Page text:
One of the primary reasons people physicians are encouraged to invest in real estate is because it is a highly tax-advantaged industry. It’s no secret. In fact, most real estate investors would say the same thing.
There are several reasons why this is the case, but today we’re going to look at the tax benefits provided by doing what’s called a 1031 exchange. In theory, the concept itself is simple: Reinvest the proceeds from the sale of business or investment property into a like-kind investment in order to defer paying capital gains tax. Doing so increases an investor’s purchasing power because he can use 100% of his current property equity to invest in a replacement property. Using a 1031 exchange is a great tool for investors looking to grow their real estate portfolios.
In reality, 1031 exchanges are quite complex. Section 1031 of the Internal Revenue Code (from which the term gets its name) contains many nuances that can be daunting to novice investors.
Here’s what you need to know about 1031 exchanges, including the 1031 rules that you must follow closely if you decide to leverage this tool.
Types of 1031 Exchanges
Most real estate investors are familiar with a “delayed exchange,” the most common form of 1031 exchange. Yet there are actually four different forms of 1031 exchanges, and each can be used for different purposes.
The Simultaneous Exchange was the original 1031 exchange, and allows investors to swap properties directly, relinquishing and closing on their replacement property within the same day – hence the name “Simultaneous Exchange”. With this type of exchange, two parties literally exchange the deeds and other necessary documents to trade assets, simultaneously transferring ownership to one another. No monetary compensation is allowed.
This is the oldest type of 1031 exchange, though it is rarely used today given the operational complexities. Most investors have a difficult time finding an investment property that they want to buy, a property that happens to be owned by someone who ALSO has an interest in trading for their investment property. On the off chance an investor engages in a Simultaneous Exchange, she may use a qualified intermediary (see below) to handle the transaction, though the IRS does not require it.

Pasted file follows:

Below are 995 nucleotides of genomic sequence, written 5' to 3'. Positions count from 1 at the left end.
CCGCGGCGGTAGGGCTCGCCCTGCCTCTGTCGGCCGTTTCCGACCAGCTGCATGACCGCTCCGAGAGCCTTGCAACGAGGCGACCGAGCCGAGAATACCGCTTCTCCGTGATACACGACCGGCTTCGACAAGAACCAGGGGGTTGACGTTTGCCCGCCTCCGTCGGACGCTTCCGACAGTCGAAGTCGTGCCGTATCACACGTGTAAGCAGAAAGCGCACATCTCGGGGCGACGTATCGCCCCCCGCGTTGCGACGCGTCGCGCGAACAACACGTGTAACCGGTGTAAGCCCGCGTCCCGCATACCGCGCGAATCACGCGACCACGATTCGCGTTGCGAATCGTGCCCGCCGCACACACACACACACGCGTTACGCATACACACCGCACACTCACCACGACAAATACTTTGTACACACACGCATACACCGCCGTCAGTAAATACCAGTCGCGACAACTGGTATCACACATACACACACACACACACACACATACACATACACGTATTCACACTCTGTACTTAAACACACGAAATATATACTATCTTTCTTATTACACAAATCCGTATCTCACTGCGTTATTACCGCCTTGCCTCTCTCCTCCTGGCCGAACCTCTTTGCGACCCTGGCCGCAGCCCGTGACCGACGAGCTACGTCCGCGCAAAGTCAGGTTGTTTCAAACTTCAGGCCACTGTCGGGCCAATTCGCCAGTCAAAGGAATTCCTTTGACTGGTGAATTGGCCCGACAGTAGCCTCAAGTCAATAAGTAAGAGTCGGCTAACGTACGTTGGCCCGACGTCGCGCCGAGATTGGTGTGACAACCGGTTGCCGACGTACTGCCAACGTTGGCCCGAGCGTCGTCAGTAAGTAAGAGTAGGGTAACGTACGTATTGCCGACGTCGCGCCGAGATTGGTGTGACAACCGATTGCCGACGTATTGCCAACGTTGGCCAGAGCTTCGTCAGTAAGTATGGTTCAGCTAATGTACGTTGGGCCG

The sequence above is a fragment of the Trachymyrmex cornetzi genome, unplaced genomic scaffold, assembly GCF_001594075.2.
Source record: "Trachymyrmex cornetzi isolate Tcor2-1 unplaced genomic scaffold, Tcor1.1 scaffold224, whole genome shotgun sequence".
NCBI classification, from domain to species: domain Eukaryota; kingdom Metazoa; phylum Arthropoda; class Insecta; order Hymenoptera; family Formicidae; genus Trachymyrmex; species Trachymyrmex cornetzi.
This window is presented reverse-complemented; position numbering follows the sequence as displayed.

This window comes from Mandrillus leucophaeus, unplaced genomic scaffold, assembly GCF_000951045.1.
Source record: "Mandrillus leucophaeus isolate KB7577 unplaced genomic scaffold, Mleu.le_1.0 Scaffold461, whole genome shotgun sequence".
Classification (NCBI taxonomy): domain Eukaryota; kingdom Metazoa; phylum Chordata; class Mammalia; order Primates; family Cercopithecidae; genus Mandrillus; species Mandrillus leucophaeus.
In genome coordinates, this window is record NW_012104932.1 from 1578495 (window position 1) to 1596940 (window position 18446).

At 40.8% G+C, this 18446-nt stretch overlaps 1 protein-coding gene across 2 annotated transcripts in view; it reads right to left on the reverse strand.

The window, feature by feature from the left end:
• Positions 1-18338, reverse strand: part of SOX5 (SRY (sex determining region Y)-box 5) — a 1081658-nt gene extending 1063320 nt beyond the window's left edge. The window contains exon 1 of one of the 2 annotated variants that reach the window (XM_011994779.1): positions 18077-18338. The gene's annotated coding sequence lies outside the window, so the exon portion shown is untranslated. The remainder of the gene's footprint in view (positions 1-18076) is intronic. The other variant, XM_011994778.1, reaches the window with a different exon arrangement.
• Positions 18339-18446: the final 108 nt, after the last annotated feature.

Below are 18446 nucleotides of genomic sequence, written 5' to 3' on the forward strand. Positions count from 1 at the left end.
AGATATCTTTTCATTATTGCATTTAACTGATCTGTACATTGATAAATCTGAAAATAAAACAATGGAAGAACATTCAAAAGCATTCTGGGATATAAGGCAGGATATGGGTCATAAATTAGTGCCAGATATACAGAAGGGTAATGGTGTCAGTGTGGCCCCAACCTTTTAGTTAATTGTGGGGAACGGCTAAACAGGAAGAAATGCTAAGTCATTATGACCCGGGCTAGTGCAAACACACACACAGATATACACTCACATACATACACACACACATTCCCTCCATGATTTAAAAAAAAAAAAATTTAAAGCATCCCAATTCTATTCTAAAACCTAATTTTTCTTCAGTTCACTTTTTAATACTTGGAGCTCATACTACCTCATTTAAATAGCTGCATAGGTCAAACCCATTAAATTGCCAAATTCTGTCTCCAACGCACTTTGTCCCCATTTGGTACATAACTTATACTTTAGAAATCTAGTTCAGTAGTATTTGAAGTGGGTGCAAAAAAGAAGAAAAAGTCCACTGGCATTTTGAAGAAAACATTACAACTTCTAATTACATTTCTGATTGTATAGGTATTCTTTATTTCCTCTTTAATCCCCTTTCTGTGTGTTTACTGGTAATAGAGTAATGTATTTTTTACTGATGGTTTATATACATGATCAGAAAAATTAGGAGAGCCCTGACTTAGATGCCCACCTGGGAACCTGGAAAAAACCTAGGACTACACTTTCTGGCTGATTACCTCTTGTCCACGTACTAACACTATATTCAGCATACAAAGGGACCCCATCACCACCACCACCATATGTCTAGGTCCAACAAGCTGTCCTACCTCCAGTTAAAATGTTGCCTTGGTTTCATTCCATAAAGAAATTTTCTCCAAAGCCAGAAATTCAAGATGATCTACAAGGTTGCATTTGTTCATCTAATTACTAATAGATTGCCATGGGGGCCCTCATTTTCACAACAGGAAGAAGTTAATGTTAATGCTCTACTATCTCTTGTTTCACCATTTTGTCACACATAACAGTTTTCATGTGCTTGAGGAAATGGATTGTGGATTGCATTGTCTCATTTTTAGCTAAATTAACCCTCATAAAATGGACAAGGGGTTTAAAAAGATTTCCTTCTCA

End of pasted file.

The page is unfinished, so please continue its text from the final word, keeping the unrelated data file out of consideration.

The Delayed Exchange is the most common type of 1031 exchange. A Delayed Exchange is one in which a third party, known as a “Qualified Intermediary” (QI), facilitates the selling of one’s property and assures that proceeds are used for the acquisition of another like-kind property. Upon the QI’s receipt of money from the sale of a property, an investor has 45 days to formally identify which replacement property (or properties) he wants to buy.
In order for a replacement property to be considered valid under the rules of the Delayed Exchange, it must meet one of the three following criteria:
- The Three Property Rule: The investor has identified up to three different properties as potential purchases within the 45-day identification period, regardless of the total fair market value of the properties.
- The 200% Rule: The investor has identified an unlimited number of replacement properties, but the total fair market value of all properties does not exceed 200% of the value of the property being relinquished through this 1031 exchange.
- The 95% Rule: The investor has identified an unlimited number of exchange properties, but he receives at least 95% of the value of all identified replacement properties before the end of the exchange period.
The “exchange period” is an important deadline investors must monitor while doing a 1031 exchange. An investor only has 180 days from the date he closes on the relinquished property to close on the replacement property, otherwise known as the exchange period. The transaction must be settled within 180 days for the Delayed Exchange to be considered successful. These 1031 rules are critically important for investors to follow.
Expect to pay between $750 and $1,250 to hire a qualified intermediary when doing a Delayed 1031 Exchange.